My last system I used pop rivets on the outside and strung bare copper wire from rivet to rivet then grounded to a machine. At taking a second look at it, I wouldn’t do it again because there was no advantage to all that work. I saw no static before or after doing this.

View a1Jim's profile


117062 posts in 3542 days

#10 posted 02-18-2013 03:40 PM

I don’t feel grounding is necessary I’ve use PVC for dust collection for 25 years with out a ground of any type and have never had a problem.

-- wood crafting & woodworking classes

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5399 posts in 3628 days

#11 posted 02-18-2013 03:42 PM

Bert—The only advantage I see in grounding the dust collector is to reduce/eliminate electrostatic discharge (ESD).

I have never heard of a situation where static discharge caused a fire in a woodshop, but there is plenty of evidence to indicate that ESD will wreak havoc with electronic devices (e.g. computers, CNC controllers, etc.).

A friend of mine who is a retired HVAC engineer has plumbed the DC in his ship with PVC pipe. He grounded the system with 12 gauge bare copper wire on the outside of the PVC, and covered it with aluminum duct tape. I asked him what the purpose of the tape was … he said it was to keep the wire from sagging and getting caught on stuff.


-- Gerry -- "I don't plan to ever really grow up ... I'm just going to learn how to act in public!"

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4851 posts in 3013 days

#12 posted 02-18-2013 03:49 PM

Thank you guys

-- Bert

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Lee Barker

2170 posts in 2815 days

#13 posted 02-18-2013 04:07 PM

This subject has been dealt with in great detail here. The conclusion I recall, gathered from several well-versed professional electrical types, was that grounding was not necessary.

Gerry must remember that too, because the ESD was addressed and to my recollection his summary is accurate.



-- " his brain, which is as dry as the remainder biscuit after a voyage, he hath strange places cramm'd with observation, the which he vents in mangled forms." --Shakespeare, "As You Like It"

View Shawn Masterson's profile

Shawn Masterson

1325 posts in 1913 days

#14 posted 02-18-2013 04:24 PM

go to
he is the brains behind the Clearvue his pages can answer all your ?’s

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1294 posts in 2037 days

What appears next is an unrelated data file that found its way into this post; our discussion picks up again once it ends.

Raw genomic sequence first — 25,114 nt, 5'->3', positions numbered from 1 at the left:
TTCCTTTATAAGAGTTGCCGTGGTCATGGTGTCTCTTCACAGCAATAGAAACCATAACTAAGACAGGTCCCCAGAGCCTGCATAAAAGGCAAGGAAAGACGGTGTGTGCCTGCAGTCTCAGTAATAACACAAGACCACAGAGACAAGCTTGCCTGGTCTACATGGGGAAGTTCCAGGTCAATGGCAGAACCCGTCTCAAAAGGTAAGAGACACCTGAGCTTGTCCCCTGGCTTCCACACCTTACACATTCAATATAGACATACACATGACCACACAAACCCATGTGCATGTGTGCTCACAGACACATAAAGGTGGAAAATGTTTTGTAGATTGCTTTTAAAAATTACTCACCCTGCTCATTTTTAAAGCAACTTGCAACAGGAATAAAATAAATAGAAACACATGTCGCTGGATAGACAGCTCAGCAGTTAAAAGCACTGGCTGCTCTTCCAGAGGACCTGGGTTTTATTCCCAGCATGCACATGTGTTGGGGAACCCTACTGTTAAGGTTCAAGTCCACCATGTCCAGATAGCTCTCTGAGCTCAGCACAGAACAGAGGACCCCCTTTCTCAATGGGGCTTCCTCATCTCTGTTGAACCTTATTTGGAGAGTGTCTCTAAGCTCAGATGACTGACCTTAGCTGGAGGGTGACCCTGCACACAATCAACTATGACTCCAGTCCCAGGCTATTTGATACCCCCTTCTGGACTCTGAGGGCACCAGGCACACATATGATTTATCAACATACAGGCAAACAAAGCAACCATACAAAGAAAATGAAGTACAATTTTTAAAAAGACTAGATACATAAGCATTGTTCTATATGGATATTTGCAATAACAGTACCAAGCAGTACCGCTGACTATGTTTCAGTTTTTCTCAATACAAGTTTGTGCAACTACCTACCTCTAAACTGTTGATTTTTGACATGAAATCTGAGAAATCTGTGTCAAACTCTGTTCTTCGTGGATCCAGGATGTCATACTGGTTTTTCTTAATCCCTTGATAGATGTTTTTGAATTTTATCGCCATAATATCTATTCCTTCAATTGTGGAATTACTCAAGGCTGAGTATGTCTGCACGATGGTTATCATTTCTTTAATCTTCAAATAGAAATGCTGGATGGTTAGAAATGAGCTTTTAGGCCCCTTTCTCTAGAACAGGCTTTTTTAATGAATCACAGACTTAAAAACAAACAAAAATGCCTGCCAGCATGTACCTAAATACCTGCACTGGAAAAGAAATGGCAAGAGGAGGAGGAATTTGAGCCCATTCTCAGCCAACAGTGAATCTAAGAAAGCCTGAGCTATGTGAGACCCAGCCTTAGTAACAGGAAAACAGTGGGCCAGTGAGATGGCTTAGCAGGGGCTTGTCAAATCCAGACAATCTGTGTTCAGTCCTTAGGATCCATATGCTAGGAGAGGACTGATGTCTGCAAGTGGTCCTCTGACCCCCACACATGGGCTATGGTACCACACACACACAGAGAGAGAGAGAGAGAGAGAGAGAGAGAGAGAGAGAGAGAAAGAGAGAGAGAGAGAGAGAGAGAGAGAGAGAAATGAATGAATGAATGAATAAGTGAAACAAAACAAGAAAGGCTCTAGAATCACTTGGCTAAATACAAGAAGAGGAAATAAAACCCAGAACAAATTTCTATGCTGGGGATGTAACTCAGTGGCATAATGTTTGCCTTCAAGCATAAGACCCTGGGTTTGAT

#15 posted 02-18-2013 06:59 PM

Others: Grounding is certainly necessary, especially in DRY CLIMATES.

Bert I am going to address your original question, Having been zapped twice really good today here in central Tejas, grounding my DC system is fresh on my mind. I am moving several machines so I am sharing hoses around and re-building, so no grounding. I don’t know if running metal tape works,I use DC hose with the wire running through the high carbon plastic, but every one seems clear you need to ground both the inside and out side of pvc systems if you want it to work, a wire is easy to run on the out, so nothing on that.

I would run tape like this: I would use the metal duct tape with the pull off backing. I would cut it 1’ longer than the pipe being taped. And It would help to cut it thinner, about 1” wide. Pull the backing and attach it at the opening. Double it over like a u, with the the tape stuck to the bottom at the opening wrapping around the tool and the backing facing the top. Now the tool. It will have a handle longer than the pipe, and a t shaped head, curved to match the inside diameter of the pipe. wrap the tape back over this tool, and holding the backing push it forward through the pipe, like unrolling a sock. The backing will pull off as you go, keeping it from sticking to the top of the pipe, and the tool will stick it to the bottom. After pushing all the way through, you can work back through the pipe firmly seating it to the pipe with the curved head of the “tool”. whether this helps the static or not i don’t know, seems it would, but to answer your OP ”?”, that is how I would stick it to the inside of a pipe.

-- Who is John Galt?